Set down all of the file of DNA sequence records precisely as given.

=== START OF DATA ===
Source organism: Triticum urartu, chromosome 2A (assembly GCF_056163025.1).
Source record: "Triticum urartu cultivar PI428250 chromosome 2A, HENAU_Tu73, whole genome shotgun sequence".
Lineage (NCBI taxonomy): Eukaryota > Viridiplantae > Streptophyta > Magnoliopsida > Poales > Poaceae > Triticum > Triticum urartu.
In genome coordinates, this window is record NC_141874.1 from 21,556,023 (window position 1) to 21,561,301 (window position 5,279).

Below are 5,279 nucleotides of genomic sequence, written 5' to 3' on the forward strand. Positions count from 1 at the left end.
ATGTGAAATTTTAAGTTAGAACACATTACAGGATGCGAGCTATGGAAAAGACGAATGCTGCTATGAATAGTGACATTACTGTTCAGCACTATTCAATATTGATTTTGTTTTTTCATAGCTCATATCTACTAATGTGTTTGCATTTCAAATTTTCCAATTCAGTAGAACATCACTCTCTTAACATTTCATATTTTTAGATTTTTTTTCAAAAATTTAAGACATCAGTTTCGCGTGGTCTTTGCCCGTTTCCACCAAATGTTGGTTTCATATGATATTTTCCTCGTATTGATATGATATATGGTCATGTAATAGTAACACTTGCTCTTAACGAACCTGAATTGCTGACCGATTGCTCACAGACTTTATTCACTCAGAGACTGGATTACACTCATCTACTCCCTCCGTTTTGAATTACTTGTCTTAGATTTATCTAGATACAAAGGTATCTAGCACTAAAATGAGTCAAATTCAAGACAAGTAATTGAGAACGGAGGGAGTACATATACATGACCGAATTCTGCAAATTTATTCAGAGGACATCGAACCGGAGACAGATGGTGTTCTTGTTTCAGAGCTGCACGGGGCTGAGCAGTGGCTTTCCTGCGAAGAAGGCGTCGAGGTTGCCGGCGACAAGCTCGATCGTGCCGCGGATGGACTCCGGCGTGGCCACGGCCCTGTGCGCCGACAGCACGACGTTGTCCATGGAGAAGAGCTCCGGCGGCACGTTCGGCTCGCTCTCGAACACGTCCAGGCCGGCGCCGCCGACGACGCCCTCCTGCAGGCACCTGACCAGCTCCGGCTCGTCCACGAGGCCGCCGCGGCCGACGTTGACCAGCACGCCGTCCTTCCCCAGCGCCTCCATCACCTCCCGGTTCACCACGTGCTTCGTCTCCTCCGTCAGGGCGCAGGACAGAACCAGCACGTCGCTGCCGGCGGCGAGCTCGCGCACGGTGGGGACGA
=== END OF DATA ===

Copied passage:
Source organism: Triticum urartu, chromosome 2A (assembly GCF_056163025.1).
Source record: "Triticum urartu cultivar PI428250 chromosome 2A, HENAU_Tu73, whole genome shotgun sequence".
Lineage (NCBI taxonomy): Eukaryota > Viridiplantae > Streptophyta > Magnoliopsida > Poales > Poaceae > Triticum > Triticum urartu.
In genome coordinates, this window is record NC_141874.1 from 21,556,023 (window position 1) to 21,561,301 (window position 5,279).

Below are 5,279 nucleotides of genomic sequence, written 5' to 3' on the forward strand. Positions count from 1 at the left end.
ATGTGAAATTTTAAGTTAGAACACATTACAGGATGCGAGCTATGGAAAAGACGAATGCTGCTATGAATAGTGACATTACTGTTCAGCACTATTCAATATTGATTTTGTTTTTTCATAGCTCATATCTACTAATGTGTTTGCATTTCAAATTTTCCAATTCAGTAGAACATCACTCTCTTAACATTTCATATTTTTAGATTTTTTTTCAAAAATTTAAGACATCAGTTTCGCGTGGTCTTTGCCCGTTTCCACCAAATGTTGGTTTCATATGATATTTTCCTCGTATTGATATGATATATGGTCATGTAATAGTAACACTTGCTCTTAACGAACCTGAATTGCTGACCGATTGCTCACAGACTTTATTCACTCAGAGACTGGATTACACTCATCTACTCCCTCCGTTTTGAATTACTTGTCTTAGATTTATCTAGATACAAAGGTATCTAGCACTAAAATGAGTCAAATTCAAGACAAGTAATTGAGAACGGAGGGAGTACATATACATGACCGAATTCTGCAAATTTATTCAGAGGACATCGAACCGGAGACAGATGGTGTTCTTGTTTCAGAGCTGCACGGGGCTGAGCAGTGGCTTTCCTGCGAAGAAGGCGTCGAGGTTGCCGGCGACAAGCTCGATCGTGCCGCGGATGGACTCCGGCGTGGCCACGGCCCTGTGCGCCGACAGCACGACGTTGTCCATGGAGAAGAGCTCCGGCGGCACGTTCGGCTCGCTCTCGAACACGTCCAGGCCGGCGCCGCCGACGACGCCCTCCTGCAGGCACCTGACCAGCTCCGGCTCGTCCACGAGGCCGCCGCGGCCGACGTTGACCAGCACGCCGTCCTTCCCCAGCGCCTCCATCACCTCCCGGTTCACCACGTGCTTCGTCTCCTCCGTCAGGGCGCAGGACAGAACCAGCACGTCGCTGCCGGCGGCGAGCTCGCGCACGGTGGGGACGA